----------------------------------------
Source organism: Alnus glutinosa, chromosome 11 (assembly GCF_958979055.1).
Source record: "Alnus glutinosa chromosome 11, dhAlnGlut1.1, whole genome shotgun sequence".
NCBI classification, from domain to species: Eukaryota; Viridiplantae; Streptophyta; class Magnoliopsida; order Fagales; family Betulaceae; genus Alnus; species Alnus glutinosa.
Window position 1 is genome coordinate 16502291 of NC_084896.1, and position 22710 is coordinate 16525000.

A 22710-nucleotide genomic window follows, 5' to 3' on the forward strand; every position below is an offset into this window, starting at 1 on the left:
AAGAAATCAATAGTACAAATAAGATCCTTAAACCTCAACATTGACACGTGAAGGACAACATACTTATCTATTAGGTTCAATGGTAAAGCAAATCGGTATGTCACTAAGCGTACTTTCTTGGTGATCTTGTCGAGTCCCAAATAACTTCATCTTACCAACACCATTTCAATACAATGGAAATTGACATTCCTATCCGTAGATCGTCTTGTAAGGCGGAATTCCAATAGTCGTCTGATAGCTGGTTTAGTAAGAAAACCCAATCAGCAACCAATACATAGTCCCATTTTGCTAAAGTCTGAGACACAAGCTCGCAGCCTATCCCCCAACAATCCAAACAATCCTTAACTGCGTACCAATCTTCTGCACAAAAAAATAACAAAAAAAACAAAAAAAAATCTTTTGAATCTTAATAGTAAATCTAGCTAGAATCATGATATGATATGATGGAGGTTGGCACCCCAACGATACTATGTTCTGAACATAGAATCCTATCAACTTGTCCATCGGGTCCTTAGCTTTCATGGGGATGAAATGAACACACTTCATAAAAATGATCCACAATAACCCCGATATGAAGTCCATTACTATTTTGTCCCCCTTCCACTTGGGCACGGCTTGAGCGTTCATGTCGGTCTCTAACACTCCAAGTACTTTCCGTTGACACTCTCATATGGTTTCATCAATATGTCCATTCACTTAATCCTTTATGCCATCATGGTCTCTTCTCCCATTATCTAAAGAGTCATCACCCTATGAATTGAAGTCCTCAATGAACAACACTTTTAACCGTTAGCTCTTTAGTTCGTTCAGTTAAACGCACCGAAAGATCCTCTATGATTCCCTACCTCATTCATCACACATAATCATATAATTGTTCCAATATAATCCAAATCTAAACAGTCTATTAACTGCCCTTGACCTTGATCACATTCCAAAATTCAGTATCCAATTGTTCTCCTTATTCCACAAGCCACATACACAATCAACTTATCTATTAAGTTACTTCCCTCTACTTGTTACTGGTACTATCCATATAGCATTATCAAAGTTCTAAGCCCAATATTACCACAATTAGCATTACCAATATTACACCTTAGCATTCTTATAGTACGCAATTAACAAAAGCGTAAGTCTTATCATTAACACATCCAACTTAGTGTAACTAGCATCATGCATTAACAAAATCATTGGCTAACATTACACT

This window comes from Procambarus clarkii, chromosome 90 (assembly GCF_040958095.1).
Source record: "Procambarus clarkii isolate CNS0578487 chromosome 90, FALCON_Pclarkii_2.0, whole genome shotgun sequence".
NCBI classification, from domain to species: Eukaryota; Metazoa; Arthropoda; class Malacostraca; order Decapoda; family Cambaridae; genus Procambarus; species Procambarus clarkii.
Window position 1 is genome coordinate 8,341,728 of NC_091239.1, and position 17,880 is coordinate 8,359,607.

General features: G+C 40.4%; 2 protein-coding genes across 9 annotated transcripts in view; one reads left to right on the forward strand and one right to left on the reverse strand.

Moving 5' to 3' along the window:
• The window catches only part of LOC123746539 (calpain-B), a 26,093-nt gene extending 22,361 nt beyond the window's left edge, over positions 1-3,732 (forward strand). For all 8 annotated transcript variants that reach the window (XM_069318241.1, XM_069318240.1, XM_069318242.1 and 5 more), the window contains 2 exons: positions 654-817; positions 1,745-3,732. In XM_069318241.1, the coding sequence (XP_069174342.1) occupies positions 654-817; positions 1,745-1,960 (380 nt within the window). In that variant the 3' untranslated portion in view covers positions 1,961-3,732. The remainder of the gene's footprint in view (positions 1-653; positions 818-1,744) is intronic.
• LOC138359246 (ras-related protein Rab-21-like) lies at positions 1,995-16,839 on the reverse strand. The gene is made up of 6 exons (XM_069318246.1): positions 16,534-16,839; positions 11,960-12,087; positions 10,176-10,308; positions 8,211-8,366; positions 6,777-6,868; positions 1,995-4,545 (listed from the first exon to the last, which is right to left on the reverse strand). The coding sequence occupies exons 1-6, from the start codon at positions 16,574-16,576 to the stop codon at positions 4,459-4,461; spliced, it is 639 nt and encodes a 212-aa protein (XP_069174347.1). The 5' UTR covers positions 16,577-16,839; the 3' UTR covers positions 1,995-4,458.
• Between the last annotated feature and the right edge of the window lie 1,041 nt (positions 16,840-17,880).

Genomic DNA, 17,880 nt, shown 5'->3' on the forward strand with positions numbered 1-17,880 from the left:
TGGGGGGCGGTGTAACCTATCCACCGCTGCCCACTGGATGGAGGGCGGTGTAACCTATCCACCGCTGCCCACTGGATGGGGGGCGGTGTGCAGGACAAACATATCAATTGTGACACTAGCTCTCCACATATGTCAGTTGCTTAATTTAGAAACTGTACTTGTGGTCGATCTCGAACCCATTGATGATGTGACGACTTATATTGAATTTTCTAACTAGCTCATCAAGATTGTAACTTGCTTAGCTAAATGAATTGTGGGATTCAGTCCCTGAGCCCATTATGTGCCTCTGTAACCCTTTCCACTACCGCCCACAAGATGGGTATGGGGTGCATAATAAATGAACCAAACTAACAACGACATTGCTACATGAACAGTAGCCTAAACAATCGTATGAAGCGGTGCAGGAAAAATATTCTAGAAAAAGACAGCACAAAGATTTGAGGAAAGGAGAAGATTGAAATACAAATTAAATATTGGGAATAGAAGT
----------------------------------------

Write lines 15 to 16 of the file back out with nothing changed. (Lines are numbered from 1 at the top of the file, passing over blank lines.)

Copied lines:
• Between the last annotated feature and the right edge of the window lie 1,041 nt (positions 16,840-17,880).

Genomic DNA, 17,880 nt, shown 5'->3' on the forward strand with positions numbered 1-17,880 from the left: